New All in One Printer Scanner - Cartridge costs

  Border View 11:10 05 Feb 2012

I currently use separate excellent Canon scanner and printer. Space is becoming an issue and I think an all in one printer scanner will help.

I have always used Canon ink cartridges after my previous printer went belly up having used compatables.

Can anyone please recommend an all in one where brand cartridges are not too expensive. I am open to all brands not just Canon. My printing requirements are not a lot of photographs, mainly office documents. I do like to scan photographs though.

Your help and advice would be appreciated.

  john bunyan 14:23 05 Feb 2012

I have used a Canon MP 640 for the uses you describe for a couple of years and find the photo printing and scanning excellent; it has wireless. I use Canon inks, but for larger numbers of snapshot style prints, I edit the pix on the PC and reload them to a SD card and get them printed at ASDA (cheaper than home printing), or an on line print shop. I also have a Canonscan 8800f for slide and negative scanning. I would go for an updated Canon MP in your range.There is a small issue with TWAIN software and Photoshop CS5 where it installs in W7 in both 32 and 64 bit; only the 32 bit works with TWAIN, but that is not a problem for me.

  Woolwell 15:49 05 Feb 2012

I bought an Epson SX535WD recently and pleased with it. The high yield cartridges have reputedly a low cost. Epson and other manufacturers give figures but suspect that they may be a bit like quoted mpg figures.

  spuds 16:36 05 Feb 2012

I have a number of printers, of which most are not used now, because of various costs of repair or ink replacement problems. Cheaper to use a few times, then perhaps recycle, than buy original cartridges!.

One of the cheapest methods of ink solutions is using a CISS or individual cartridge refill units. The other alternative is self-fill, using 100ml bottles of ink and topping-up cartridges as required.

I find one of my present solutions to all-in-ones is possibly Brother, because I have a Brother DCP-135C printer that as four separate tanks, and I can purchase each compatible cartridge for about 50 pence each (usually mixed sets of 12 cartridges). The cartridges seem to last for ages,on daily use, including the more frequently used black. The other colour's are very rarely changed.

A week ago, I purchased a Canon Pixma MX-410 4in 1 plus WiFi for £39.99 from Staples (in-store or delivered free). Checking the ink for that, seems rather expensive, but if you buy a top-up kit, then the cost reduces considerably, making it a well worth buy.

  Border View 16:55 05 Feb 2012

Many thanks for responding john bunyan, Woolwell and spuds.

I have not come across a top up system before so shall look into that. The cost of replacement cartridges is a minefield. I had thought about a CISS when I bought my current printer but never got around to it. So thats another factor to take into consideration.

I shall monitor this posting to see if anyone responds. The MX 410 sounds interesting.

  frybluff 17:07 05 Feb 2012

I've got a Canon MP640, and have been using "compatables", at around £10 a set. However, as I kept getting "Ink cartridge not found" error messages, I've just splashed out £40 on a set of Canon cartridges. It will be interesting to see if that stops the error messages.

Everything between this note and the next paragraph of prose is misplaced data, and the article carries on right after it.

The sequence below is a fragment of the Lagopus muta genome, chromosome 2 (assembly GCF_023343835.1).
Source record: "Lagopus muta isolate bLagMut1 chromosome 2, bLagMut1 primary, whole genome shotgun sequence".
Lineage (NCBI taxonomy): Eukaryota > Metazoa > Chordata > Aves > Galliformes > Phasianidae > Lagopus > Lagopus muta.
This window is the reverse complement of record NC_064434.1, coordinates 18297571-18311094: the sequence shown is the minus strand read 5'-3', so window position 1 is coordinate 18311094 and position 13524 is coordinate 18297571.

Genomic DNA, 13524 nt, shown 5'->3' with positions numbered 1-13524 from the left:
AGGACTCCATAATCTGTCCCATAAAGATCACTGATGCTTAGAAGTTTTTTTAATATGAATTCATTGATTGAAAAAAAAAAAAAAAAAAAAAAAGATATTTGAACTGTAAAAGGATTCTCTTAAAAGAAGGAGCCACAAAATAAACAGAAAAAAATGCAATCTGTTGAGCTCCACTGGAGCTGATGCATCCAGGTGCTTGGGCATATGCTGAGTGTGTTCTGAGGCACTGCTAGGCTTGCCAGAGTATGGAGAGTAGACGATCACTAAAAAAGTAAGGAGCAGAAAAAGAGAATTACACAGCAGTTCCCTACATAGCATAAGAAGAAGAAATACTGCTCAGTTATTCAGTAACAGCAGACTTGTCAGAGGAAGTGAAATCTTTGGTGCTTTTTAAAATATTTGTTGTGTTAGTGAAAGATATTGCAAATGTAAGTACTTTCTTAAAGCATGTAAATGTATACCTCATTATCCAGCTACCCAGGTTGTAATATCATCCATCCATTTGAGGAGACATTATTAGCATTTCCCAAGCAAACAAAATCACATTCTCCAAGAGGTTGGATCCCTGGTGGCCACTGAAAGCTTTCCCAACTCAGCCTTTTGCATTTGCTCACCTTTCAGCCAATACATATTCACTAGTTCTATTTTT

spuds 18:39 05 Feb 2012


You might find that is possibly due to a cartridge chip. If you check YouTube or Google, you might find a way to overcome this?.

Sometimes its a simple job of resetting the chip?.

  frybluff 18:55 05 Feb 2012

Spuds. Thanks for that. To be fair to Canon, they did offer to give it a check-up free of charge (just out of warranty), if I took it to their local service centre. That sounded like a better offer, before I found out their "local" depot was 80 miles away. It would have cost me more to get it there and back, than to buy a new one. Printers are so cheap, these days, I think manufacturers only make their profit from the inks. Perhaps it's unfair to read too much into that.

  interzone55 10:43 06 Feb 2012

Kodak have the cheapest genuine cartridges, currently £15 a pair from Amazon

  Epson_Kid 14:07 22 Feb 2012

The thing to do before buying a new printer is to check the volume of ink in the ink cartridges that it takes and compare this to the price you are paying. I would also check to see if a compatible or remanufactured ink cartridges are available for the said printers (if so, this can drastically reduce your long-term purchase costs). You may also find it is more cost-effective and economical to buy a more expensive printer which has cheaper running costs, especially if you are an heavy user. For a light user, you can thus conclude that a cheap printer with more expensive ink cartridges would be a better buy - but this is down to personal preference.

With compatible ink cartridges I would recommend buying a recognised brand such as Jet Tec, who are based in the UK - they also have a decent range or printer cartridges and openly state the volume of ink in the cartridges. Also, many of their cartridges contain "Extra Life". This means that they will last longer than the Epson, Canon, Brother, HP, etc ink cartridge. Jet Tec ink cartridges are generally more expensive than other compatible inkjet cartridges, but in my experience this is worth-while.

Many online ink retailers sell Jet Tec, but I use UK Ink Supplies as they offer free next-day delivery and stock my son's foreign ink caridges (Epson T0731 range)

Hope that helps?


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